When you work with children, attributing performance failure to their low effort may be effective only if they believe they have the skills they need to ultimately achieve the task (Horn, 1987). If Oscar believes that he is totally inept at basketball, telling him that he didn’t learn to dribble because he did not try will not increase his achievement motivation—it may only reinforce his low perception of ability. Do not make low-effort attributions with children under the age of 9 unless you also reassure them that they have the skills needed to accomplish the task. The child must believe he has the skills necessary to perform the task.
Assess and Correct Inappropriate Attributions
We need to monitor and correct inappropriate or maladaptive attributions that participants make of themselves. Many performers who fail (especially those with learned helplessness) attribute their failure to low ability, saying things such as “I stink” or “Why even try? I just don’t have it.” They adopt an entity perspective to defining ability. Teaching children in classroom situations to replace their lack-of-ability attributions with lack-of-effort attributions helped them alleviate performance decrements after failure—this strategy was more effective than actual success (Dweck, 1975)!
Moreover, attribution retraining that focuses on creating positive emotional states and expectations after success and avoiding low-ability attributions after failure has been shown to be effective in sport and physical education contexts. If you hear students or clients make incorrect attributions for successful performances, such as “That was a lucky shot,” correct them and indicate that hard work and practice—not luck—made the shot successful. Especially important is the need to correct participants when they make low-ability attributions after failure. Get them to change from statements such as “I stink; why even try? I will never get it” to “I’ll get it if I just hang in there and focus on what my coach said to do.” You have an important responsibility to ensure that participants use attributions that will facilitate achievement motivation and efforts.
Determine When Competitive Goals Are Appropriate
You are also responsible for helping participants determine when it is appropriate to compete and when it is appropriate to focus on individual improvement. Competing is sometimes a necessity in society (e.g., to make an athletic team or to gain admission to a selective college). At times, however, competing against others is counterproductive. You wouldn’t encourage a basketball player to not pass off to teammates who have better shots or a cardiac rehabilitation patient to exceed the safe training zone in order to be the fastest jogger in the group. The key, then, is developing judgment.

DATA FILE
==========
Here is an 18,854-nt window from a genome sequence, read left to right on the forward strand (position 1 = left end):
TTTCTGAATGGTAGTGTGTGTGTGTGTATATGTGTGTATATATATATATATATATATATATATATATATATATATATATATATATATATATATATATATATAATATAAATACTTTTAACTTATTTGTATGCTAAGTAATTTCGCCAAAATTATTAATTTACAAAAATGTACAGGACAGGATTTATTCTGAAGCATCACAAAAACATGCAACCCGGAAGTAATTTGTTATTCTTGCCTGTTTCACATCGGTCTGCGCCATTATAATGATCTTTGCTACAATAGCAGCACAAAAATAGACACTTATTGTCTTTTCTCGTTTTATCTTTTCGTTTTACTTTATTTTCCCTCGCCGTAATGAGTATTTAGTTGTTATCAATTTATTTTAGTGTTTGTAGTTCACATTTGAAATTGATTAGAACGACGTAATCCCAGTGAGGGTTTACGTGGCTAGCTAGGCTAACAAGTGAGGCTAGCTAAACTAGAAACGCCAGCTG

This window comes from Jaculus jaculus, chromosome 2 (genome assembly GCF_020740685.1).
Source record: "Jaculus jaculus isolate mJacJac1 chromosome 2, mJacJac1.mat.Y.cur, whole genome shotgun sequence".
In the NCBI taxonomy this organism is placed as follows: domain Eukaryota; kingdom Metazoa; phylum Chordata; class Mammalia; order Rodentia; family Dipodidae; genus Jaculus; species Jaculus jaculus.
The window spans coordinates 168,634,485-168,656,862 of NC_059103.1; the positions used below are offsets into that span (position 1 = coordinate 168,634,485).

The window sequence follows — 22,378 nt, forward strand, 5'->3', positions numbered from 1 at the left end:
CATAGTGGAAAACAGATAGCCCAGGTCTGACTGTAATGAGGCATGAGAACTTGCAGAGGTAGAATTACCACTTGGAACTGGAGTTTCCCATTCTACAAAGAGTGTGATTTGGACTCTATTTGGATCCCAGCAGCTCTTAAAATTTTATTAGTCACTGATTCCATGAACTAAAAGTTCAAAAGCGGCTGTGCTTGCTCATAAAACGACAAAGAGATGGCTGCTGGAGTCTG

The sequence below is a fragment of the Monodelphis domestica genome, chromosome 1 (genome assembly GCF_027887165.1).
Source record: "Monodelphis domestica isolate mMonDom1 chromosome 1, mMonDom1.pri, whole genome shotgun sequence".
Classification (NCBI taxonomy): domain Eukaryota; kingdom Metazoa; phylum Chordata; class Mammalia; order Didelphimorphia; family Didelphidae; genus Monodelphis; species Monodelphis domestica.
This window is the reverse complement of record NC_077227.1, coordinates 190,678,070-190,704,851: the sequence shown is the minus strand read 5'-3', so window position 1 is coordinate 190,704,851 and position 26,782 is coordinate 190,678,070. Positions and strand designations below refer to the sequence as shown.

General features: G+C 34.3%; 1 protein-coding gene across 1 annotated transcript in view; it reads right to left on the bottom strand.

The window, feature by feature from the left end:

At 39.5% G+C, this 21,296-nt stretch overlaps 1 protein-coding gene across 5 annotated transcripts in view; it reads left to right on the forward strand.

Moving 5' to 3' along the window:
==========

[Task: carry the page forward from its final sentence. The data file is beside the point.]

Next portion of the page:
Through discussion, you can help students, athletes, and exercisers make good decisions in this area. Society emphasizes LEARNING AIDS social evaluation and competitive outcomes so much that you will need to counterbalance by stressing a task (rather than an outcome) orientation. Talking to someone once or twice about this issue is not enough. Consistent, repeated efforts are necessary to promote good judgment about appropriate competition.
Enhance Feelings of Competence and Control
Enhancing perceived competence and enhancing feelings of control are critical ways to foster achievement motivation in physical activity participants, especially children. You can do this by keeping practices and competitions fun and focused on achievement and by matching participant skills and abilities. Instructors can enhance competence by using appropriate feedback and reinforcement and by helping create individualized challenges and goals for participation. Maximizing the involvement of all participants is critical for enhancing competence.
Your Sports Psychology Career
Sports Psychology Coaches have endless opportunities to work with athletes ranging from beginning to professional and all points in between. Some coaches build businesses working with youth athletes. Others specialize in sports such as triathlon. Other coaches work with teams in the college and pro ranks. There are no limits to what is possible for your career.
Spencer Institute certification programs are open to anyone with a desire to learn and help others. There are no prerequisites.
That’s it for now.